‘Ugly mob’: Daniel Andrews reveals threats to his family amid toxic debate

‘Ugly mob’: Daniel Andrews reveals threats to his family amid toxic debate


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Victorian Premier Daniel Andrews has revealed a number of people have made “appalling” and “potentially criminal” threats against his wife Catherine and children amid increasingly toxic debate on the government’s draft pandemic legislation, which is expected to be passed later this week.

It comes as the Parliament House security team has warned politicians attending the building to take extra care amid angry and ugly protests on its front steps.

Victorian Premier Daniel Andrews, with wife Catherine Andrews.Credit:AAP/Daniel Pockett

The three crossbenchers whose support will be crucial to passing the bill – the Greens’ Samantha Ratnam, Reason’s Fiona Patton and Animal Justice Party’s Andy Meddick – have also revealed they have suffered campaigns of threats, including death threats, in the lead up to the vote.

Protests that started at the weekend have rolled into this week, with demonstrators carrying signs likening Mr Andrews to Adolf Hitler, and chanting death threats against him and others. They even paraded with mock gallows, including one bearing three nooses.

Greens MP Ellen Sandell revealed on Monday evening that after receiving the warning from the Parliament security team, she for the first time in public office “genuinely felt a little worried about [her] own safety.

“I support the right to protest, but movements like neo-Nazis and the far-right have no place in our country,” she said.

“To those politicians standing on the steps with these crowds, I say ‘take a good hard look at what you’ve encouraged’. Jo Cox and the Capitol Riots show that inciting this kind of behaviour is not benign. It can have real, devastating consequences.”

British Labour politician Jo Cox was murdered in 2016 in a politically motivated attack by far-right terrorist Thomas Mair. Last month Britain was rocked by another political assassination, when Conservative MP Sir David Amess was stabbed to death inside a church in another terrorist attack.

Mr Andrews said he would not be deterred by the threats from working “to keep every family safe”.

“There are some out there who are making threats against me and Catherine the kids,” he said.

“I wouldn’t want the appalling, the disgusting, and the potentially criminal behaviour of a small number of people to attract detract from the amazing job that so many Victorians have done.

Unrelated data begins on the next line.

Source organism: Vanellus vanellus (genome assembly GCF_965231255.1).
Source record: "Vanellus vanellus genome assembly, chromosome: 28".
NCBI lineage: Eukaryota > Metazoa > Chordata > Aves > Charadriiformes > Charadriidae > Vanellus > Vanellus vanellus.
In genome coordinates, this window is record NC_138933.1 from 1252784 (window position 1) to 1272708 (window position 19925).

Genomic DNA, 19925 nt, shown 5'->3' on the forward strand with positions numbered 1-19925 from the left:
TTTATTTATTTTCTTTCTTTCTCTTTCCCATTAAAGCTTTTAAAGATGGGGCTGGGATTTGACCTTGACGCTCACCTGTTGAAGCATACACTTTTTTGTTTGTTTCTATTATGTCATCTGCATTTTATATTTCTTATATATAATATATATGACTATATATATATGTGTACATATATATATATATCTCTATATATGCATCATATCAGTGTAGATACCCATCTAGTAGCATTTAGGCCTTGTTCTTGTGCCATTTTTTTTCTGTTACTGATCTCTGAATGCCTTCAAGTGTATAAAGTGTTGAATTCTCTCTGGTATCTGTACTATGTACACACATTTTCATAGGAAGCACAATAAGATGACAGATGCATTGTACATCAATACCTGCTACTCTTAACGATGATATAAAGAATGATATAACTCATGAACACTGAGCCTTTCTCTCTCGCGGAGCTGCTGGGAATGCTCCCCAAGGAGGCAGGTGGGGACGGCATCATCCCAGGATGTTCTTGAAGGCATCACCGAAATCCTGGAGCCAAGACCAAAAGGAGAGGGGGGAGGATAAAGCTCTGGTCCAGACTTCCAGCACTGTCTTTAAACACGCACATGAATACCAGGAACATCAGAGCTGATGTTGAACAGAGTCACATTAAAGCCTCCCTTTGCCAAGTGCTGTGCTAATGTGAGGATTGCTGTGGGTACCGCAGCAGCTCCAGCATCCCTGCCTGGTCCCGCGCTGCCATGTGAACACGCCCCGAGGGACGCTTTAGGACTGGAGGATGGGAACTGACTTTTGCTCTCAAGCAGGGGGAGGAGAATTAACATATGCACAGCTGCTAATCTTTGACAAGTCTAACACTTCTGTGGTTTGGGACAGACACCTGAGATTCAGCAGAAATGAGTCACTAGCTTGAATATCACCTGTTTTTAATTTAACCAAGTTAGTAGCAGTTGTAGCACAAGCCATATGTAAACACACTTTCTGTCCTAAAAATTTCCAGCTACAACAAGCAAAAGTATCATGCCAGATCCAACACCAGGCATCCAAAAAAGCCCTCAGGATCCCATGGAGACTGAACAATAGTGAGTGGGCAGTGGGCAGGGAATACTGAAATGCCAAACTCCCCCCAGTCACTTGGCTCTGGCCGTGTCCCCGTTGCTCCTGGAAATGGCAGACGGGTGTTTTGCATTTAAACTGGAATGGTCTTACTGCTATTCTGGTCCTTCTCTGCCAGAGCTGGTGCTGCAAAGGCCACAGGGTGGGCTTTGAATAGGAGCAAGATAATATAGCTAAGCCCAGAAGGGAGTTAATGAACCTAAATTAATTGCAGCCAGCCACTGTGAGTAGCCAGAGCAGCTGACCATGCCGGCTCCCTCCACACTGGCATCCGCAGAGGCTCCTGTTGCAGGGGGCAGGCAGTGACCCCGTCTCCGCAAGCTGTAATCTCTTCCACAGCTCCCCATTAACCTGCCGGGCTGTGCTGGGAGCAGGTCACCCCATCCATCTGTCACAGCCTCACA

“It is so unfair for a small, ugly mob to be taking attention away from the more than 90 per cent of Victorians who have had a first dose and will soon have had a second dose. That’s where our focus should be today.”

Opposition leader Matthew Guy on Wednesday morning condemned the behaviour of some protestors, but defended members of his team, including Bernie Finn, Craig Ondarchie and David Davis, who have attended the protests.

“People who have different points of view in this debate should put those points of view respectfully and sensibly, there is no place for extremism of any kind,” Mr Guy said.

Protesters on the steps of Victorian Parliament on MondayCredit:David Estcourt

“Some of the images we’ve seen on the steps of Parliament for the second day, I absolutely condemn them; I don’t support them in any way. I can’t be any clearer in my language on it. And I ask all members of Parliament, on all sides, [to] conduct their presentations and their speeches sensibly.”

Asked by a reporter whether he was frustrated to see members of his team addressing rallies where protestors were carrying gallows or offensive signs, or chanting death threats, Mr Guy rejoined: “no, because not every single person out there is … saying silly things”.

“What’s happening on the steps of Parliament with a few hundred people is not the focus of the day. The focus of the day is what’s happening in the Parliament,” he said.

“There some people there who, if they cause trouble, they should be condemned.

“But you can’t put every single person in the same basket. Not every single person is doing the wrong thing.”

Under increasing pressure from legal groups, the Victorian Ombudsman and others, the Andrews government on Monday night agreed to amend its controversial legislation to halve fines for breaching public health orders, and slashing the timeframe to release the reasons behind pandemic decisions.

Labor hopes the Public Health and Wellbeing Amendment (pandemic management) Bill 2021 — which passed the lower house last month — can pass the upper house this week before existing powers expire on December 15.

Ombudsman Deborah Glass raised serious concerns with the state government and called for an independent body to hear complaints about detention and enforcement of pandemic orders, in a submission released to The Age.

Ms Glass recommended another independent body, preferably a court, be empowered to review pandemic orders and make binding decisions, which Labor’s proposed amendments did not address.

“While extraordinary powers may be necessary in extraordinary circumstances, given their wide-ranging impact on civil liberties and everyday life, such powers should not only be subject to independent oversight, but also to independent review,” Ms Glass told The Age.

Mr Andrews said the “awful” debate of recent weeks “does not speak to the values of us and the conduct of the vast, vast majority of Victorians”.

“On their behalf, I’m offended, not at the threats, but at the fact that this ugly behaviour might be taking the focus away from what we should be focused on; how much we’ve achieved by sticking together, not by being divided, [and] not by this ugliness.”

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